Translation:I recommend pork with dumplings and sauerkraut.
That's not how you normally say it in English I suppose - the dumpling is not actually just one piece in this case.
In a sentence like this, it just means the kind of food, doesn't say anything about its quantity. The singular in dish names and recipes might have something to do with the fact that the common Czech "knedlík" is cooked whole, then sliced, unlike the dishes that are usually called "dumplings" in English. For dishes that are cooked in smaller pieces, like the sweet "knedlíky" filled with fruit, you would always use the plural, unless you are talking about one single piece.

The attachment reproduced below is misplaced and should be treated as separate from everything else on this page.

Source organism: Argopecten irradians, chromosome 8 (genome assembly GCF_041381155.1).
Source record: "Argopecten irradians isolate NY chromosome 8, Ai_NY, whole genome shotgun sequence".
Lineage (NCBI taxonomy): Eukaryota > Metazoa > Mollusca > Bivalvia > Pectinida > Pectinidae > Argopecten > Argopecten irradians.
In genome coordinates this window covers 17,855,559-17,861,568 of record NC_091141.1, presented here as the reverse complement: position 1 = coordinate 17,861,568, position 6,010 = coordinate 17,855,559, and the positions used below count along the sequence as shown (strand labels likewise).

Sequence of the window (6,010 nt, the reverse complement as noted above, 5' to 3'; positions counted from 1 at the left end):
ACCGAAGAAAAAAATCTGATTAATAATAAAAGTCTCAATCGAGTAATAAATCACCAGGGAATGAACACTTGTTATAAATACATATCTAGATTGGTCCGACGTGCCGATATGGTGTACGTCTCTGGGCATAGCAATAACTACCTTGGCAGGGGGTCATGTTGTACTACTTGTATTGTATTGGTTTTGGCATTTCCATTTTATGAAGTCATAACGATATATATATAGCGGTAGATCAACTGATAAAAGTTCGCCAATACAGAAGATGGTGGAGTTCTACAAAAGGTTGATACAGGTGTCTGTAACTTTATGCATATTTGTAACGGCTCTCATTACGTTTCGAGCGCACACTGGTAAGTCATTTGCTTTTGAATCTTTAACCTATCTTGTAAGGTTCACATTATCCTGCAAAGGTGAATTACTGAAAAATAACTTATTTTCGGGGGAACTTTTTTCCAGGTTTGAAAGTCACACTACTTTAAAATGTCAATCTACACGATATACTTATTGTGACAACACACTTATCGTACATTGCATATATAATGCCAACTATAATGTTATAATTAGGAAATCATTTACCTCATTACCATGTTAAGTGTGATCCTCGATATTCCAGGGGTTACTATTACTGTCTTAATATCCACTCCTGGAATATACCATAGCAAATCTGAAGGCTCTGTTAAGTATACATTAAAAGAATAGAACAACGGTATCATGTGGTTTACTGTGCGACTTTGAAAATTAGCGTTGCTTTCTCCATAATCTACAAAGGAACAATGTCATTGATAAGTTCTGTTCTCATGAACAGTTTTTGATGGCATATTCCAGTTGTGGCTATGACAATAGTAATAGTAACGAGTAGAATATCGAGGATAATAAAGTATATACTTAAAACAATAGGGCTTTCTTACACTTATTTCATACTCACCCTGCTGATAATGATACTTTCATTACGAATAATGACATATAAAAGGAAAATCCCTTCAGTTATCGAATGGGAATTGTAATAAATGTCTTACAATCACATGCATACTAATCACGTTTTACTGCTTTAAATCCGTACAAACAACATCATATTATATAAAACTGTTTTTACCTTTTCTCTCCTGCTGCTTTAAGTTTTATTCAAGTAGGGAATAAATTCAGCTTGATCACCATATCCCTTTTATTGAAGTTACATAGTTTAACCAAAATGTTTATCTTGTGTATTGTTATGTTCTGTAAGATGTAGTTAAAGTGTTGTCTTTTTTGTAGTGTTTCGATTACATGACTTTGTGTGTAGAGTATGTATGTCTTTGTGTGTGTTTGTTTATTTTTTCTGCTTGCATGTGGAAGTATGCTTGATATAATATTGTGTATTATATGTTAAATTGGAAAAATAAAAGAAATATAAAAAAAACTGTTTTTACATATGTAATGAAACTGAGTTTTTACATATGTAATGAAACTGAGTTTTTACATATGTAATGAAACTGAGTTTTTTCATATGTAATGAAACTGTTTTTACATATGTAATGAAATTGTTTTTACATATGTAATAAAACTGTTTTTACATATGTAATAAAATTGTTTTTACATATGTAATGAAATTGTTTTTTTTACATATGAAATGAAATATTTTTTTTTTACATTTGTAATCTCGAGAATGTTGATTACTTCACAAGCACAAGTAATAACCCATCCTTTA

Could you say "with dumpling" (no "a"), considering it uncountable here? After all we are not counting dumplings but slices.
But we call each slice "1 knedlík" so I would do the same in the English translation.
Although for the "s knedlíkem" that does not really make sense so I would stay with the plural. If you can show it is used as uncountable by some reputable sources, we could add it, but most will be people who use Google Translator to translate their menus and get things like "candle sauce with cranberry target".